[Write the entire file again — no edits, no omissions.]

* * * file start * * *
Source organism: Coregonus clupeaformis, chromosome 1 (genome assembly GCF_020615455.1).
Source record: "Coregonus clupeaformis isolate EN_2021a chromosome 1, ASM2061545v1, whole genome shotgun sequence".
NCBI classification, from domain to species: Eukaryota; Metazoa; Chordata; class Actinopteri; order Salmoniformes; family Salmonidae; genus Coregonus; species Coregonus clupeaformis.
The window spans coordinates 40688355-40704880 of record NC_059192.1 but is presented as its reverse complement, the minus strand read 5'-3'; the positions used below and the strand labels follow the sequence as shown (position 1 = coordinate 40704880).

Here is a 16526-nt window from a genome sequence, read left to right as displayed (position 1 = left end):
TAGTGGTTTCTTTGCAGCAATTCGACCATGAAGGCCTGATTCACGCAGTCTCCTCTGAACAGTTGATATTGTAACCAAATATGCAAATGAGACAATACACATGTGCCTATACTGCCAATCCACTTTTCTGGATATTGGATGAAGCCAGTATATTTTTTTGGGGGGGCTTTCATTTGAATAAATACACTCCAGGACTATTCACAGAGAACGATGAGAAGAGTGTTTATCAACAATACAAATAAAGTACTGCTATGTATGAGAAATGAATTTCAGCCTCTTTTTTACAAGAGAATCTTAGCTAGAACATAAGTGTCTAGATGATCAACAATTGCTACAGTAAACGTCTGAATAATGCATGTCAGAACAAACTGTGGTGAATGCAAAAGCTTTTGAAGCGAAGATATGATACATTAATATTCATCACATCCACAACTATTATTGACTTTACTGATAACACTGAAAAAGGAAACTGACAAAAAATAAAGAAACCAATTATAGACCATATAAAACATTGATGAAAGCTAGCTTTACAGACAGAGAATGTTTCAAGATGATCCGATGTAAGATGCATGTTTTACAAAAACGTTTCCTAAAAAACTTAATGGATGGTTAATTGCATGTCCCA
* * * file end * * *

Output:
Source organism: Coregonus clupeaformis, chromosome 1 (genome assembly GCF_020615455.1).
Source record: "Coregonus clupeaformis isolate EN_2021a chromosome 1, ASM2061545v1, whole genome shotgun sequence".
NCBI classification, from domain to species: Eukaryota; Metazoa; Chordata; class Actinopteri; order Salmoniformes; family Salmonidae; genus Coregonus; species Coregonus clupeaformis.
The window spans coordinates 40688355-40704880 of record NC_059192.1 but is presented as its reverse complement, the minus strand read 5'-3'; the positions used below and the strand labels follow the sequence as shown (position 1 = coordinate 40704880).

Here is a 16526-nt window from a genome sequence, read left to right as displayed (position 1 = left end):
TAGTGGTTTCTTTGCAGCAATTCGACCATGAAGGCCTGATTCACGCAGTCTCCTCTGAACAGTTGATATTGTAACCAAATATGCAAATGAGACAATACACATGTGCCTATACTGCCAATCCACTTTTCTGGATATTGGATGAAGCCAGTATATTTTTTTGGGGGGGCTTTCATTTGAATAAATACACTCCAGGACTATTCACAGAGAACGATGAGAAGAGTGTTTATCAACAATACAAATAAAGTACTGCTATGTATGAGAAATGAATTTCAGCCTCTTTTTTACAAGAGAATCTTAGCTAGAACATAAGTGTCTAGATGATCAACAATTGCTACAGTAAACGTCTGAATAATGCATGTCAGAACAAACTGTGGTGAATGCAAAAGCTTTTGAAGCGAAGATATGATACATTAATATTCATCACATCCACAACTATTATTGACTTTACTGATAACACTGAAAAAGGAAACTGACAAAAAATAAAGAAACCAATTATAGACCATATAAAACATTGATGAAAGCTAGCTTTACAGACAGAGAATGTTTCAAGATGATCCGATGTAAGATGCATGTTTTACAAAAACGTTTCCTAAAAAACTTAATGGATGGTTAATTGCATGTCCCA